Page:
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Hospital mortality and resource implications of hospitalisation with COVID-19 in London, UK: a prospective cohort study

Vlachos, Savvas, Wong, Adrian, Metaxa, Victoria, Canestrini, Sergio, Lopez Soto, Carmen, Periselneris, Jimstan, Lee, Kai, Patrick, Tanya, Stovin, Christopher, Abernethy, Katrina, Albudoor, Budoor, Banerjee, Rishi, Juma, Fatimah, Al-Hashimi, Sara, Bernal, William and Maharaj, Ritesh ORCID: 0000-0003-3667-2426 (2021) Hospital mortality and resource implications of hospitalisation with COVID-19 in London, UK: a prospective cohort study. Critical Care Research and Practice, 2021. ISSN 2090-1305

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Identification Number: 10.1155/2021/8832660


Background. Coronavirus disease 2019 (COVID-19) had a significant impact on the National Health Service in the United Kingdom (UK), with over 35 000 cases reported in London by July 30, 2020. Detailed hospital-level information on patient characteristics, outcomes, and capacity strain is currently scarce but would guide clinical decision-making and inform prioritisation and planning. Methods. We aimed to determine factors associated with hospital mortality and describe hospital and ICU strain by conducting a prospective cohort study at a tertiary academic centre in London, UK. We included adult patients admitted to the hospital with laboratory-confirmed COVID-19 and followed them up until hospital discharge or 30 days. Baseline factors that are associated with hospital mortality were identified via semiparametric and parametric survival analyses. Results. Our study included 429 patients: 18% of them were admitted to the ICU, 52% met criteria for ICU outreach team activation, and 61% had treatment limitations placed during their admission. Hospital mortality was 26% and ICU mortality was 34%. Hospital mortality was independently associated with increasing age, male sex, history of chronic kidney disease, increasing baseline C-reactive protein level, and dyspnoea at presentation. COVID-19 resulted in substantial ICU and hospital strain, with up to 9 daily ICU admissions and 41 daily hospital admissions, to a peak census of 80 infected patients admitted in the ICU and 250 in the hospital. Management of such a surge required extensive reorganisation of critical care services with expansion of ICU capacity from 69 to 129 beds, redeployment of staff from other hospital areas, and coordinated hospital-level effort. Conclusions. COVID-19 is associated with a high burden of mortality for patients treated on the ward and the ICU and required substantial reconfiguration of critical care services. This has significant implications for planning and resource utilisation.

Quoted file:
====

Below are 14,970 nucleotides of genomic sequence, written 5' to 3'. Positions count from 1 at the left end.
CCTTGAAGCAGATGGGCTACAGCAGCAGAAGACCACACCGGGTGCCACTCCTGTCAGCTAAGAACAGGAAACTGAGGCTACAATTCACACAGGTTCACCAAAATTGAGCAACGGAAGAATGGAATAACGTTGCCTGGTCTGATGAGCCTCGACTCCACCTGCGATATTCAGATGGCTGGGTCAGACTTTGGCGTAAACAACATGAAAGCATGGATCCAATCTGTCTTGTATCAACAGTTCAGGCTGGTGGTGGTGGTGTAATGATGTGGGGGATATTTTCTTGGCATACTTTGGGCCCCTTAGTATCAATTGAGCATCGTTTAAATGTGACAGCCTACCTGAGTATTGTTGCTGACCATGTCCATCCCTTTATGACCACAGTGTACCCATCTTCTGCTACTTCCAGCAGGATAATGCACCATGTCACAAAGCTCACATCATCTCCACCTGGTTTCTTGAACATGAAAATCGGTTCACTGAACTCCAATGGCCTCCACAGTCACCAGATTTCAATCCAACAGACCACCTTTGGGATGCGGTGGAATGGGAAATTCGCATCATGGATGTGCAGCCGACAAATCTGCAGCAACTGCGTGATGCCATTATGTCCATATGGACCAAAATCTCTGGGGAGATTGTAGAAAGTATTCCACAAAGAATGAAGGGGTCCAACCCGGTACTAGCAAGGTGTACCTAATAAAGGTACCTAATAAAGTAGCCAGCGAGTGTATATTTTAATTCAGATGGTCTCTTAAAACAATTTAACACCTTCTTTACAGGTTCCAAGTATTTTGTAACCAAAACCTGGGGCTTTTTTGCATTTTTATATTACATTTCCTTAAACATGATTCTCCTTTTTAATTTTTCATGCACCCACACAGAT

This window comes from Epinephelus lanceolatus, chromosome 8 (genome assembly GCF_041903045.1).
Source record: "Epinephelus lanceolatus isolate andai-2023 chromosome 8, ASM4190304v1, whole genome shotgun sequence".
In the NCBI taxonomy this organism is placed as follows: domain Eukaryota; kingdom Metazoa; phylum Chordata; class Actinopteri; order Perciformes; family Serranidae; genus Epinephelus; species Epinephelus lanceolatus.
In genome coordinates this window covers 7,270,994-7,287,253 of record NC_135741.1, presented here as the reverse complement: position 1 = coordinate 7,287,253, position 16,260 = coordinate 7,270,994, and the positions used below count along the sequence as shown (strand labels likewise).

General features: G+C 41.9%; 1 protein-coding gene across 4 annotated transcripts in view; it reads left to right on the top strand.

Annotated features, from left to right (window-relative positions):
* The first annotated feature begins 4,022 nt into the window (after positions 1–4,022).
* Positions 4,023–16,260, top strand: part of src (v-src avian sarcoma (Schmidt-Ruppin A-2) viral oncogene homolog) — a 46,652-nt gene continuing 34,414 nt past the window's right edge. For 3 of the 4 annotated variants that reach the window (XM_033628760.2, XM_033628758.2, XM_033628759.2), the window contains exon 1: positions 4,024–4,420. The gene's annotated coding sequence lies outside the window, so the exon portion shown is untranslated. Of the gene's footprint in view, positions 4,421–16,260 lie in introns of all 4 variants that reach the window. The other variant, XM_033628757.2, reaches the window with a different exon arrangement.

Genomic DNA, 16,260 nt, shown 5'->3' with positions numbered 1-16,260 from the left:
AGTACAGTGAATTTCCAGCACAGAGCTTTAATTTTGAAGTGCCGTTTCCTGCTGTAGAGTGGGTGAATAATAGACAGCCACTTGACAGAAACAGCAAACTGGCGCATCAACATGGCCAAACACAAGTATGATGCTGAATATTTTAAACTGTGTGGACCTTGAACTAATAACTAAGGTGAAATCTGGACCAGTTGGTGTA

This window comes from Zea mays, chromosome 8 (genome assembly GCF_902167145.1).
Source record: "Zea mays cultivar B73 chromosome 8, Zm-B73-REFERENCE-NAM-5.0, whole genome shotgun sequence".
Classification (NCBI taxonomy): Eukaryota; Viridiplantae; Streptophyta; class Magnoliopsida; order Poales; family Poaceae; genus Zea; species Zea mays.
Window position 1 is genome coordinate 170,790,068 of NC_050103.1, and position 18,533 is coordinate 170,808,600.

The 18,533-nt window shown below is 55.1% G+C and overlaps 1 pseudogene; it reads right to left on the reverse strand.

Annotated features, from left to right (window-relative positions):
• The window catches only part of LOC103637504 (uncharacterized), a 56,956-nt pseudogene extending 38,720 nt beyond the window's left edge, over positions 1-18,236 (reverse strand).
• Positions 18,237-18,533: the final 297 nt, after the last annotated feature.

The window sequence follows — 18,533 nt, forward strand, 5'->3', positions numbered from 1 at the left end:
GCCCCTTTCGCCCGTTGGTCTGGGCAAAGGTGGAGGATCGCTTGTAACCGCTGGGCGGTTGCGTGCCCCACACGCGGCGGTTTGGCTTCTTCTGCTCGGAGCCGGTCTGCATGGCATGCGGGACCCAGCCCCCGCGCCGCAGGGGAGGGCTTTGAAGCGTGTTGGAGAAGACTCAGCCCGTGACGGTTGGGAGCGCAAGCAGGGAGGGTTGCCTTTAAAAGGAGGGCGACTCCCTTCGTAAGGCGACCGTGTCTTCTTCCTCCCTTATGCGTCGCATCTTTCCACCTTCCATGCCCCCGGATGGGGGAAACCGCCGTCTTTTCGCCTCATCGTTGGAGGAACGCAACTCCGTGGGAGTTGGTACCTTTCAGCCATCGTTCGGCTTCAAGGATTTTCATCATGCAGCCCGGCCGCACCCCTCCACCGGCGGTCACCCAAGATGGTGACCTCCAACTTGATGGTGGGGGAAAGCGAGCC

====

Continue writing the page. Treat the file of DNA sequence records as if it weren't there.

Item Type: Article
Official URL:
Additional Information: © 2021 The Authors
Divisions: Health Policy
Subjects: R Medicine > RA Public aspects of medicine > RA0421 Public health. Hygiene. Preventive Medicine
H Social Sciences > HV Social pathology. Social and public welfare. Criminology
Date Deposited: 27 Apr 2022 16:00
Last Modified: 20 Jul 2024 00:42

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